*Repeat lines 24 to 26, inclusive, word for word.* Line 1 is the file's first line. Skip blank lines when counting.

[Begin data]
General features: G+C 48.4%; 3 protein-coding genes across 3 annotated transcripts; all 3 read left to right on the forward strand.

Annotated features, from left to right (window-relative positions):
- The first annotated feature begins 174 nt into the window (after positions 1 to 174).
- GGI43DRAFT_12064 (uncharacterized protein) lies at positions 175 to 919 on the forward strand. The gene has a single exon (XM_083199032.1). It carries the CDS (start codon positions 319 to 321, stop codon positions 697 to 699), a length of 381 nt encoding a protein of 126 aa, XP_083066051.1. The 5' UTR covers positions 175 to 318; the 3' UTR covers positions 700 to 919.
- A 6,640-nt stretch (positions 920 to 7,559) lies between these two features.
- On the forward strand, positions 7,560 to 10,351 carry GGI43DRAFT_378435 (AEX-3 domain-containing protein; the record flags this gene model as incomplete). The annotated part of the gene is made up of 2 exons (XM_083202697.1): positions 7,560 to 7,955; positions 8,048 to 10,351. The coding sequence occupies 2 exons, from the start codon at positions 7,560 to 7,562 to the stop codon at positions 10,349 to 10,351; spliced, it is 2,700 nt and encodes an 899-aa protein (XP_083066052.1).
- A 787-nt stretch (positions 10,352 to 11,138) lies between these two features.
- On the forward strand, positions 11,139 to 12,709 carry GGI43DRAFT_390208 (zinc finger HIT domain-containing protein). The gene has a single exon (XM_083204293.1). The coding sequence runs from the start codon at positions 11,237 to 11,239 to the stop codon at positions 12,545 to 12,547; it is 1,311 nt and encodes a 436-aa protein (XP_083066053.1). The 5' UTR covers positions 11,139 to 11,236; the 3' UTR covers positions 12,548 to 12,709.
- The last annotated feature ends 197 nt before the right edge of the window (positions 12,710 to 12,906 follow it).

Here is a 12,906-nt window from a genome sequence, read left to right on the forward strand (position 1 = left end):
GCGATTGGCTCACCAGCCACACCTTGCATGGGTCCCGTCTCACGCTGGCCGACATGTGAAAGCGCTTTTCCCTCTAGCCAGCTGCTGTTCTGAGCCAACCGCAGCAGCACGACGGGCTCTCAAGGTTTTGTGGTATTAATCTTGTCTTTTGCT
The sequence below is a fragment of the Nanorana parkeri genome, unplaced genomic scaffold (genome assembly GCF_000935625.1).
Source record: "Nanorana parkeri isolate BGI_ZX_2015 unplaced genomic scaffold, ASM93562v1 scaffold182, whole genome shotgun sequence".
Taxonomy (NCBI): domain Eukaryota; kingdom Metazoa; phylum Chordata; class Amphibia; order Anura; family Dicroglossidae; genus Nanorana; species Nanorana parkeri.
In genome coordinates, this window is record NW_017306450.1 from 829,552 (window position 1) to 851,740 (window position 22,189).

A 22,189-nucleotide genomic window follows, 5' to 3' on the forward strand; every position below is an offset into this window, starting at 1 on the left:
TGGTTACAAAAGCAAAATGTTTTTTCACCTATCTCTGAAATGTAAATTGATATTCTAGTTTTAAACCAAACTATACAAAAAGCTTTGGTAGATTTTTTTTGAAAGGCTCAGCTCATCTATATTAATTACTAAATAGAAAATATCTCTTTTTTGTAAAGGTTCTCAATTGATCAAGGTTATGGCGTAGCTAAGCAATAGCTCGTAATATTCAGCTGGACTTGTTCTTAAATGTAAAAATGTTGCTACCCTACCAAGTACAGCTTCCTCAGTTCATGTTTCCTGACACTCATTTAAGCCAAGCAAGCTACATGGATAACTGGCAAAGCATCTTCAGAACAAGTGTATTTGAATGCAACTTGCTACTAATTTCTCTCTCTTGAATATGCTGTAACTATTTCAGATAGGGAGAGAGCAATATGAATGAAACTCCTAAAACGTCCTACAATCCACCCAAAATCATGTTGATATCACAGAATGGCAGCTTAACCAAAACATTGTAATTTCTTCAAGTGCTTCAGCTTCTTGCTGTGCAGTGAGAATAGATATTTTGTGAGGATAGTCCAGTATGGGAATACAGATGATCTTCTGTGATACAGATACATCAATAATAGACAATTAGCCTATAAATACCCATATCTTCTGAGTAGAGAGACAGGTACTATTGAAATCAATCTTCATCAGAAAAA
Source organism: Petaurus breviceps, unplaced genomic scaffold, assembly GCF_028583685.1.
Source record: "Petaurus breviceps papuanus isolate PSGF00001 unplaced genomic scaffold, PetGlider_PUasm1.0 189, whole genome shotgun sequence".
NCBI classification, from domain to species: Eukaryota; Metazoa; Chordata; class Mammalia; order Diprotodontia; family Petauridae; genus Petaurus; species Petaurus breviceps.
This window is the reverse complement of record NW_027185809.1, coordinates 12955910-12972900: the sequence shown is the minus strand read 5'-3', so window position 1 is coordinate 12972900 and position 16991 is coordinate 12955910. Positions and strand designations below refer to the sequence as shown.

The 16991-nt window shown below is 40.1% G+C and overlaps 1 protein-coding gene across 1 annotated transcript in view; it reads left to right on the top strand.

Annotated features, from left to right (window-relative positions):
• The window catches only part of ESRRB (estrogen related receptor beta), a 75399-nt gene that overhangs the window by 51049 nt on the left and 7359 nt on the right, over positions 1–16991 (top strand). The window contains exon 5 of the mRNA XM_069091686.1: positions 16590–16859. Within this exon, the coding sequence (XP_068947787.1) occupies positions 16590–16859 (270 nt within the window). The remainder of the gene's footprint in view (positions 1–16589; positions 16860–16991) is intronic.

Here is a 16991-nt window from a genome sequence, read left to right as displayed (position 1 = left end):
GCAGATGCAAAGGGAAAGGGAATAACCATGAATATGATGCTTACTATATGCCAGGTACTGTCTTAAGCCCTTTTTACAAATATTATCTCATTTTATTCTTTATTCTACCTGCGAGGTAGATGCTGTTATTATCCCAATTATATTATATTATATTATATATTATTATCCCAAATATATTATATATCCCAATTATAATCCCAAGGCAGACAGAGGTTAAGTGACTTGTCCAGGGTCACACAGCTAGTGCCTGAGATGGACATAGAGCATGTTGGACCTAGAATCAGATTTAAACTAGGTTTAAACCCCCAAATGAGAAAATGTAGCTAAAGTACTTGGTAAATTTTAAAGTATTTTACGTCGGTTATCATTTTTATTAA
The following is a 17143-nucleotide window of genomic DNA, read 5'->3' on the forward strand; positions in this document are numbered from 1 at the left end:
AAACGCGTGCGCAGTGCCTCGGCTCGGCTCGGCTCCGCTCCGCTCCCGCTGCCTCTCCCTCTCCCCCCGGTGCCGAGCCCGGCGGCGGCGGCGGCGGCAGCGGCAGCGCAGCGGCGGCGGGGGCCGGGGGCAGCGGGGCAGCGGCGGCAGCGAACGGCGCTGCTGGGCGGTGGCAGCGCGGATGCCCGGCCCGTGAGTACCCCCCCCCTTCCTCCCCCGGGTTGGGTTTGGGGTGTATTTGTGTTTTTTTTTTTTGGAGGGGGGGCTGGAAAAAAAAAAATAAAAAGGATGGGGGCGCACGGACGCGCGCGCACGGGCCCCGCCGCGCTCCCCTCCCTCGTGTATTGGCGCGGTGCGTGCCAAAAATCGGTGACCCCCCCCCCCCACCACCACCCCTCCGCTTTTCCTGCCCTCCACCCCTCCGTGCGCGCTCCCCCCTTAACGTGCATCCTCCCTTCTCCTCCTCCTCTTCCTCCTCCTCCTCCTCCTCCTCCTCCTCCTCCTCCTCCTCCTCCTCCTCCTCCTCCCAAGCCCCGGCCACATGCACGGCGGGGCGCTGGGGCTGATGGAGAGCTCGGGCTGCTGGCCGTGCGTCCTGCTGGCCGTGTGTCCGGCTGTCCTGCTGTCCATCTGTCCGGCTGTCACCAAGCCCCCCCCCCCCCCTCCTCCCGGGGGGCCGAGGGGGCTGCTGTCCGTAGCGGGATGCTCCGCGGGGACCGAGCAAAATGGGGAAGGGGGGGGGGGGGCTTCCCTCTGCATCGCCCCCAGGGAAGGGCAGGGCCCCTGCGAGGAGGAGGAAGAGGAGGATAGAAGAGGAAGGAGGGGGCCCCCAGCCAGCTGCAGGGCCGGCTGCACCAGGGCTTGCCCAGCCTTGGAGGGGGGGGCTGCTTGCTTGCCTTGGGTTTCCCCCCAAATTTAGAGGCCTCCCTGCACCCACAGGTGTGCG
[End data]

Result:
• The window catches only part of ESRRB (estrogen related receptor beta), a 75399-nt gene that overhangs the window by 51049 nt on the left and 7359 nt on the right, over positions 1–16991 (top strand). The window contains exon 5 of the mRNA XM_069091686.1: positions 16590–16859. Within this exon, the coding sequence (XP_068947787.1) occupies positions 16590–16859 (270 nt within the window). The remainder of the gene's footprint in view (positions 1–16589; positions 16860–16991) is intronic.

Here is a 16991-nt window from a genome sequence, read left to right as displayed (position 1 = left end):
GCAGATGCAAAGGGAAAGGGAATAACCATGAATATGATGCTTACTATATGCCAGGTACTGTCTTAAGCCCTTTTTACAAATATTATCTCATTTTATTCTTTATTCTACCTGCGAGGTAGATGCTGTTATTATCCCAATTATATTATATTATATTATATATTATTATCCCAAATATATTATATATCCCAATTATAATCCCAAGGCAGACAGAGGTTAAGTGACTTGTCCAGGGTCACACAGCTAGTGCCTGAGATGGACATAGAGCATGTTGGACCTAGAATCAGATTTAAACTAGGTTTAAACCCCCAAATGAGAAAATGTAGCTAAAGTACTTGGTAAATTTTAAAGTATTTTACGTCGGTTATCATTTTTATTAA